Photographs Of Cameras And Lenses – Why Are They So Popular?

Before I reset my Flickr photostream a couple of years back, I had something approaching 5000 photos there.

To my eternal chagrin, the one with most views by far was a picture of a handful of 80s compact film cameras.

A sequel picture to that one is my second most viewed, and some 17 of my top 20 most viewed images are of cameras and/or lenses.

On the upside, I do quite enjoy making pictures of beautiful old cameras, and of course any attention one picture gets will possibly, if not probably, lead the viewer to explore more of your other work.

Much like blog posts – the most popular ones are often the entry ticket to your archives.

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I’ve gradually re-released some of my older shots into the public stream again on Flickr, and again, those of photography gear seem to reap the largest audience.

But why? What do you think? Why are pictures of cameras and lenses so popular? 

Do you have any of your own experiences with posting these kinds of images online, and how much attention they receive?

Please let us know in the comments below (and don’t forget to tick the “Notify me of new comments via email” box to follow the conversation).

Thanks for looking.

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6 thoughts on “Photographs Of Cameras And Lenses – Why Are They So Popular?”

  1. It is quite likely that people have seen your wonderful photos and are curious how you made them because they are hoping to do the same.

    1. Thank you Burt, that’s very kind of you to say so. I do remember when I was very new to film photography in 2012, I looked at hundreds, perhaps thousands of photos on Flickr I liked, and was keen to seen the equipment used. The trouble was, the best photographers I followed seemed to be able to eek out a wonderful photo with anything from a cheap old point and shoot to a high end SLR, so it didn’t help much! That was an early lesson about it not mattering much what gear you had, but what you did with it.

      It did aid me in finding some of the particular lenses with distinctive character I was curious about though, like the Helios 44s.

      So I guess I’ve mostly followed this practice myself to return the favour, tagging my images on Flickr with the camera (which happens automatically with the EXIF data) and lens (sometimes in the EXIF, but not usually as I mostly use old manual lenses), and putting them in related albums, so anyone curious about the particular look of photo can see what lens was used.

  2. I am guilty : ) I found you precisely through that photo, by searching by one camera. Certainly the other 79 cameras were looked for too. In my case I look for two things: if the looks and ergonomics of a camera would entice me to take it with me and be comfortable in my hand; and if the lens of that camera has a certain rendering I would like. And about personal experience although my blog is rather of personal experiences my most looked at and searched post is my review of the black beauty: the Canon EF film camera, a beautiful manual Canon FD mount that sadly was not working properly.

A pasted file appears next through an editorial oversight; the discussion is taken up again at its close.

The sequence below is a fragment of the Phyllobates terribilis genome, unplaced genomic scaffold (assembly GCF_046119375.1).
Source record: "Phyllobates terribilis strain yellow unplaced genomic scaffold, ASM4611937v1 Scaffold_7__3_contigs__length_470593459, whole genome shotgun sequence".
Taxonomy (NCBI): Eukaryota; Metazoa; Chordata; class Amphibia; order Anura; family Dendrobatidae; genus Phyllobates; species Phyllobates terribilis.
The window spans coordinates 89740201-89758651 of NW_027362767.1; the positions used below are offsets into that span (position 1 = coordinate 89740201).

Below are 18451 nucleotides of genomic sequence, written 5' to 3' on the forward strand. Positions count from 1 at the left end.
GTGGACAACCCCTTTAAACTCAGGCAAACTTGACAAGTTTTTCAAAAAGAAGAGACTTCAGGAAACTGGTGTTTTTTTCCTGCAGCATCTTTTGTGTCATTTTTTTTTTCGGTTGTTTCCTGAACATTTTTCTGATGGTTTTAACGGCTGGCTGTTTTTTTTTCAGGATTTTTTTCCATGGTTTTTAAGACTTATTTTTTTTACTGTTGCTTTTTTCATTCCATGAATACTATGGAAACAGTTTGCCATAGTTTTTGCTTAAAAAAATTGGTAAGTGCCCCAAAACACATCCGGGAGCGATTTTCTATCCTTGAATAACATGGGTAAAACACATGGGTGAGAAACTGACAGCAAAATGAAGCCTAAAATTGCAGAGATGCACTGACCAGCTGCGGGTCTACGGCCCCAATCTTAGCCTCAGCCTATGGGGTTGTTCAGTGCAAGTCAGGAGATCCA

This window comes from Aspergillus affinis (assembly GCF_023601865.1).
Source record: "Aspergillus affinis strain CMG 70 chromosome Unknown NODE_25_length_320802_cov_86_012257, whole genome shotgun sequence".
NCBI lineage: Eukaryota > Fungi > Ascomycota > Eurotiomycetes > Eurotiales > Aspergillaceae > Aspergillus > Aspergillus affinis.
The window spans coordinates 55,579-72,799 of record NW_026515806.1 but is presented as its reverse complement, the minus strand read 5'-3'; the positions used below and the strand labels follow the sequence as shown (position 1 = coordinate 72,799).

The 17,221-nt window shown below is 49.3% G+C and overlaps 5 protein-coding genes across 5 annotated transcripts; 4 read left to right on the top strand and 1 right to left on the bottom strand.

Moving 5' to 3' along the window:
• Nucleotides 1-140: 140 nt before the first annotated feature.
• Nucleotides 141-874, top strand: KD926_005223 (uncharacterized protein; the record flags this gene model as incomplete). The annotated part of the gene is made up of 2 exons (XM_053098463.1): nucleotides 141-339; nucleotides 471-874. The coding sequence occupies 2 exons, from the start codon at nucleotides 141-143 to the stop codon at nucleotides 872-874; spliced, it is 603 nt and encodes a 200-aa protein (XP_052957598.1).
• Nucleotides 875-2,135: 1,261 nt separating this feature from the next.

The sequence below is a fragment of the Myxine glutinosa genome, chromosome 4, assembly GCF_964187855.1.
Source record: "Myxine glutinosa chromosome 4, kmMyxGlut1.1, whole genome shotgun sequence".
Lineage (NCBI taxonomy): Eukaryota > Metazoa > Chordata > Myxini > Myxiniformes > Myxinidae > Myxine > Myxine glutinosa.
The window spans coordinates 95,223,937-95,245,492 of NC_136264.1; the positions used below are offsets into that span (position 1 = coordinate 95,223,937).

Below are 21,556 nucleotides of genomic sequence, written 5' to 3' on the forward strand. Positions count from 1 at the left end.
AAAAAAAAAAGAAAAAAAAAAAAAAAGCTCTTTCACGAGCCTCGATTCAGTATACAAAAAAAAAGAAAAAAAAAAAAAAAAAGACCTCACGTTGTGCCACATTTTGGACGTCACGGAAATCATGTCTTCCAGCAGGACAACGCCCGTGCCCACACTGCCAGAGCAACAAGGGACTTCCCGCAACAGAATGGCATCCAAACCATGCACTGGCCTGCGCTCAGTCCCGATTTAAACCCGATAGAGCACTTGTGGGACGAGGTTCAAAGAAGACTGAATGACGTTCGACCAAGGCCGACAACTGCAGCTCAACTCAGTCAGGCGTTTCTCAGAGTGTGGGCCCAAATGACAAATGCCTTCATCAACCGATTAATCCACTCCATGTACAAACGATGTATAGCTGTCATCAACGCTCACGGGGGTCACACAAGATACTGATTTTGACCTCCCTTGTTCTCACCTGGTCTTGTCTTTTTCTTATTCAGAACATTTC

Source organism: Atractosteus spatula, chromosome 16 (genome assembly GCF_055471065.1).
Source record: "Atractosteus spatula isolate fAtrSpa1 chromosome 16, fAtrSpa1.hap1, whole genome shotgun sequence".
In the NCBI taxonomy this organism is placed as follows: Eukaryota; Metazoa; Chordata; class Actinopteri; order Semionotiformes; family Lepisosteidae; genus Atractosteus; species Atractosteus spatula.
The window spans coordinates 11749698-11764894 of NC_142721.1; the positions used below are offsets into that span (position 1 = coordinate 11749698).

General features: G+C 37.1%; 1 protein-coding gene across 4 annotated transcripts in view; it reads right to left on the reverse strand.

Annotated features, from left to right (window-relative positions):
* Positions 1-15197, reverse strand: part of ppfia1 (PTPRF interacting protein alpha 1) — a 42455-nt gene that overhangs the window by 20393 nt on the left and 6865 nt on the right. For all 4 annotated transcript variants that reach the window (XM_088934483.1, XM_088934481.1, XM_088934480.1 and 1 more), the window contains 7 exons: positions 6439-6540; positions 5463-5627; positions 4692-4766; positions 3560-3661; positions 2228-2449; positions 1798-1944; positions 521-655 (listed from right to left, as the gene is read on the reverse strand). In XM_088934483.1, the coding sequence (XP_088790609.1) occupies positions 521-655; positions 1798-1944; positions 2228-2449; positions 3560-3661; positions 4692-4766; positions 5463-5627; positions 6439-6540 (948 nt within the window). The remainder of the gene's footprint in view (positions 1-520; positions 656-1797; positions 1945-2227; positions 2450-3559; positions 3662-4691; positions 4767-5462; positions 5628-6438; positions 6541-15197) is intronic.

Speaking about photos of gear by the sake of the gear… I find that cameras a bit since 80´s are not that interesting to look at, they don’t look like marvelous machines. Older cameras instead look like handmade clocks almost, you can see the mechanisms and they actually are interesting to the eyes, even when I don’t have intention to get them as those cameras can be a bit heavy and somehow the photos of posterior plastic photos usually are better to my needs for less cost.

    1. Interesting Francis, I didn’t know that! Like I said, one of the upsides is it does at least provide the entry point into your archives, so even if people first find you because of a picture of a camera, they might at least browse your other photos and like what they see.

      Yes I agree that many old cameras look like (and are!) masterpieces of design and engineering. With modern cameras it’s all in the electronics and software so there’s not much to see and appreciate on the surface.

  3. Every now and then I take a picture of a camera or lens that I bought or hope to sell.
    One such picture – a boring picture of a lens by the window – is the only picture I ever had “explored” by flickr in over a half decade of using the platform. As a result, it has by far the most likes and probably has more views than all my other pictures combined…
    I like to joke (semi-joke?) that it is the best assessment of my photographic ability…

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